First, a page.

In my classroom, I think most of this responsibility falls to me. Here are some choices I can make to address this issue and reduce the impact of hearing loss on memory, retention, and learning:
- ensure potential students are comfortable and have any questions answered before the course begins. A calm and relaxed student will likely hear and understand better.
- be an effective communicator throughout the course. Speak slowly, clearly, and with appropriate intonation and pauses. Use my microphone consistently. Set a good example and be an exemplar of what can happen when the input is not effortful.
- encourage and support all students to be effective communicators. They should face one another, speak as they wish to be spoken to, and use the tabletop mics.
- provide a hearing-accessible teaching environment. The tables and chairs should be arranged for maximum viewing, in a quiet room, with one speaker at a time.
- ensure the content is relevant and practical. This is always important, and even more vital here.
- arrange learning opportunities that do not rely only on audition, if possible, to reduce the effort to comprehend (less lecture, more activities), e.g. focus on lip reading, facial expressions, or body language.
- provide handouts for topics covered in class and provide handouts prior to class for those who have significant speech discrimination problems. If they have pre-read the material, they will be more familiar with the concepts.
- ensure that I explain the concepts discussed in this reflection to be students (e.g. memory, effortful hypothesis, retention). They appreciate knowing the physiology and neural explanations of what they are experiencing. This allows them to understand what is happening to them and explain it to others.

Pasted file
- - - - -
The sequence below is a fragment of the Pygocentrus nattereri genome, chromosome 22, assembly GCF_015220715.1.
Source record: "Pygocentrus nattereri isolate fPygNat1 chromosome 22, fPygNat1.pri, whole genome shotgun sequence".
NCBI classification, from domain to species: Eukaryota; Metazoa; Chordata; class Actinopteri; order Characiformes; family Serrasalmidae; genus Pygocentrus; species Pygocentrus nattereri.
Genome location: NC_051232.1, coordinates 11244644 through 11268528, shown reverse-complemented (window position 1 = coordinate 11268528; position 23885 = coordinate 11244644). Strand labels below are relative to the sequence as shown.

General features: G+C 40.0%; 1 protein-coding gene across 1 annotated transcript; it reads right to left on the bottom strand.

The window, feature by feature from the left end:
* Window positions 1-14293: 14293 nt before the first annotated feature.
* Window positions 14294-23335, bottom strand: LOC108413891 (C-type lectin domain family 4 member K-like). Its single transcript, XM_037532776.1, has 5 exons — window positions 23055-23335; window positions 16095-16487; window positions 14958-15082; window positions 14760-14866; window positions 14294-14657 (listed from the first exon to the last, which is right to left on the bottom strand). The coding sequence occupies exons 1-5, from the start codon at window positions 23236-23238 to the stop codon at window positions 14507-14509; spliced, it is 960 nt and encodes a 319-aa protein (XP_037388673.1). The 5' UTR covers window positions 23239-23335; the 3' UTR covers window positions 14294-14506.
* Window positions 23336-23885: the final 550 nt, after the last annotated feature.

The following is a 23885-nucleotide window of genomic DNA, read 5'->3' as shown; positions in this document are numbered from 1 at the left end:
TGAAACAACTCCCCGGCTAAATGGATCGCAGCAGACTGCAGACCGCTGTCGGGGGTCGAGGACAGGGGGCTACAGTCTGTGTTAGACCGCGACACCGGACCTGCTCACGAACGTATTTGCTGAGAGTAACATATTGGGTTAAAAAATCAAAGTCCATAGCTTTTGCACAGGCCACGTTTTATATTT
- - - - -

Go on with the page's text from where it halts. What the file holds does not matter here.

- research neural plasticity to find a level of explanation appropriate for the Speechreading students. Our brains are changing in response to our learning. Lifelong learning is good for our brains and our bodies, and how we hear (or don’t hear) plays role in this.
- encourage sharing of resources about all aspects of hearing loss and learning. More often now, students are coming to class and wanting to discuss books like The Brain that Changes Itself (Doidge, 2011).
- ensure that the instructional activities I choose are helping the students to attach the new information to past experiences and what they already know. This promotes retention and may be a good reason to promote reflection journals or introduce learning logs.
- ensure the material is understood and sufficient opportunities to practice the learned behaviours occur.
- use assessment and feedback to promote learning, with an emphasis on being authentic and formative.
- teach metacognitive skills to give students an appropriate framework to make sense of and remember new information. For example, addressing the organization of prior knowledge and providing a consistent framework for new material within the Speechreading course (e.g. Environment, Speaker, Listener, Message is a common mantra in my course).
- As discussed in Barkley (1993), try to involve body, heart, and mind in learning. Acknowledge the impact of motivation and engagement and recognize that students are more likely to remember information when they have an emotional investment in it and/or psychomotor or procedural memory for it.
These choices and decisions have a significant impact on the level of engagement and the retention of learning in the Speechreading courses. While the list is extensive, ensuring these conditions are met is mutually beneficial. Working with an informed student allows us to highlight factors that are beneficial and talk realistically about expectations and challenges. A collaborative approach to this problem makes the course more effective and enjoyable for all involved.
Barkley, E. F. (2010). Student engagement techniques: a handbook for college faculty. San Francisco: Jossey-Bass.
Doidge, N. (2011). The brain that changes itself. Australia: SBS.
Mccoy, S. L., Tun, P. A., Cox, L. C., Colangelo, M., Stewart, R. A., & Wingfield, A. (2005, January). Hearing loss and perceptual effort: Downstream effects on older adults’ memory for speech. The Quarterly Journal of Experimental Psychology Section A, 58(1), 22-33. doi:10.1080/02724980443000151